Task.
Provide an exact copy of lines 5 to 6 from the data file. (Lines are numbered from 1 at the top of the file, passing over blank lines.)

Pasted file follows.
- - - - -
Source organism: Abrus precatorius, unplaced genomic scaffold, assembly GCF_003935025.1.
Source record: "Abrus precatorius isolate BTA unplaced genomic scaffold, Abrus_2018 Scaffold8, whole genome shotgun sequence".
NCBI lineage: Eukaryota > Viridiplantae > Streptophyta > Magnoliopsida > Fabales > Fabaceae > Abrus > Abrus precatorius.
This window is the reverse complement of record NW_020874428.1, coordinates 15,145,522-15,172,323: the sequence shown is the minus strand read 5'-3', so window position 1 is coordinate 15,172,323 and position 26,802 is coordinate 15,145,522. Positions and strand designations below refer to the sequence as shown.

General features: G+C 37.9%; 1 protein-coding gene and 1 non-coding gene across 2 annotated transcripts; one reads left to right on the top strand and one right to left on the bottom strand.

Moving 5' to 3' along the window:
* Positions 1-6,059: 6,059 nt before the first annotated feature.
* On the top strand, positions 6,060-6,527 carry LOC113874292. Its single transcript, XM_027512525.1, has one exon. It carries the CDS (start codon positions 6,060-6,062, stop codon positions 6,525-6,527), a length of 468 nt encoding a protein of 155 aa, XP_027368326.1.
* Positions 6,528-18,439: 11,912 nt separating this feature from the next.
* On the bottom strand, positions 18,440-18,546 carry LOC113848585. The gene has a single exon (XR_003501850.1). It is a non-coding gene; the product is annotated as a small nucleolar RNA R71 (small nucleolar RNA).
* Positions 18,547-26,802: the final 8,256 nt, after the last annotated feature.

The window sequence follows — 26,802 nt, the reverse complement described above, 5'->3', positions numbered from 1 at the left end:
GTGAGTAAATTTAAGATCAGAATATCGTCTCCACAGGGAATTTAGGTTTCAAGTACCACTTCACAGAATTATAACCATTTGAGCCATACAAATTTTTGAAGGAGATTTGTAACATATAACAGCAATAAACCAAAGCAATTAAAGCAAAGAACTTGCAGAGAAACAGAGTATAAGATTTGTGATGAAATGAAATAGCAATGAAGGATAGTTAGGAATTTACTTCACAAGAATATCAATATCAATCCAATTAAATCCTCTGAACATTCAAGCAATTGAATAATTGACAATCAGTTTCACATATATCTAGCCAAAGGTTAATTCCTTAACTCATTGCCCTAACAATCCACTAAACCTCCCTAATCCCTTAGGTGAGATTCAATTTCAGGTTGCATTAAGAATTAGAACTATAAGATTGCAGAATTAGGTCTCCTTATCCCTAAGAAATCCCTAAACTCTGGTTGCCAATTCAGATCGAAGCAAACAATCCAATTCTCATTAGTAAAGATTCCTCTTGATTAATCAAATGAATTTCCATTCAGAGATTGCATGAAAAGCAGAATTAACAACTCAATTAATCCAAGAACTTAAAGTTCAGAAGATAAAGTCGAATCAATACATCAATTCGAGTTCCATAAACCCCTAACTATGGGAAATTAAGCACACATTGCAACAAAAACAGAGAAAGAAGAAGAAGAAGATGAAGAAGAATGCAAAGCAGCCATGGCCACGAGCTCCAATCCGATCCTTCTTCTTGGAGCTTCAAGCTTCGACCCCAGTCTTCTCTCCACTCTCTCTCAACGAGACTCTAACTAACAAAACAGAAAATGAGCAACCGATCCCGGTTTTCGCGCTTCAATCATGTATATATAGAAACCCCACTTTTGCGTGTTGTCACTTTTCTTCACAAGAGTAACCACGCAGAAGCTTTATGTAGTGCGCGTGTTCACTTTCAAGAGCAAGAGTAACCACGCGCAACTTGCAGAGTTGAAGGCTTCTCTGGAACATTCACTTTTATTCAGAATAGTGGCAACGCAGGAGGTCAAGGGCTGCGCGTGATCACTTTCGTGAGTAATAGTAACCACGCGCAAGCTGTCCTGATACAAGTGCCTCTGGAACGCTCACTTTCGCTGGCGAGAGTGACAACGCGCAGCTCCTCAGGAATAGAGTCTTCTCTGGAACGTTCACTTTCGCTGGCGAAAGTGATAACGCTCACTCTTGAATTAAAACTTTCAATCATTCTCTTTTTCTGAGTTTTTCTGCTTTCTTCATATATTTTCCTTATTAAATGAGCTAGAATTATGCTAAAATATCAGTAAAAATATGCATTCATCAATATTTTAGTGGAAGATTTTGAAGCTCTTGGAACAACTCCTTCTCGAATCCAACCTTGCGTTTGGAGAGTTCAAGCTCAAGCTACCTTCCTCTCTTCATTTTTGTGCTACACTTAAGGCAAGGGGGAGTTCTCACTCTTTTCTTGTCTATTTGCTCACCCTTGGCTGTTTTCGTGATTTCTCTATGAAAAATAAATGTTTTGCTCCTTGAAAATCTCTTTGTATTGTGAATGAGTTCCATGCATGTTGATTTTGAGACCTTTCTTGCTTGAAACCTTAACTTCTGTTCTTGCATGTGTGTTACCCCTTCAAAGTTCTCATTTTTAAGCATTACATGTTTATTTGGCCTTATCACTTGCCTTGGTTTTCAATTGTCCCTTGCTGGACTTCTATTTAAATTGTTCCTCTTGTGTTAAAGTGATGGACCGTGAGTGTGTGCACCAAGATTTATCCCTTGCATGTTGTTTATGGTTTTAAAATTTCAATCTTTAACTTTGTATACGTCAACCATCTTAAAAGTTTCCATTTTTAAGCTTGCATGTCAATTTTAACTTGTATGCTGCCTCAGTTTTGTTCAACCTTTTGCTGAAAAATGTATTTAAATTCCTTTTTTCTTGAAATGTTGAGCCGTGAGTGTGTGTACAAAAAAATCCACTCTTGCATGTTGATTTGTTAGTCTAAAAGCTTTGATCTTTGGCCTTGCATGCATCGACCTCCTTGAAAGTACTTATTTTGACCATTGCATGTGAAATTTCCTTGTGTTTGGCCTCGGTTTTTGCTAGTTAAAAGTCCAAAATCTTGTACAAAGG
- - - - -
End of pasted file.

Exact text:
General features: G+C 37.9%; 1 protein-coding gene and 1 non-coding gene across 2 annotated transcripts; one reads left to right on the top strand and one right to left on the bottom strand.

Moving 5' to 3' along the window: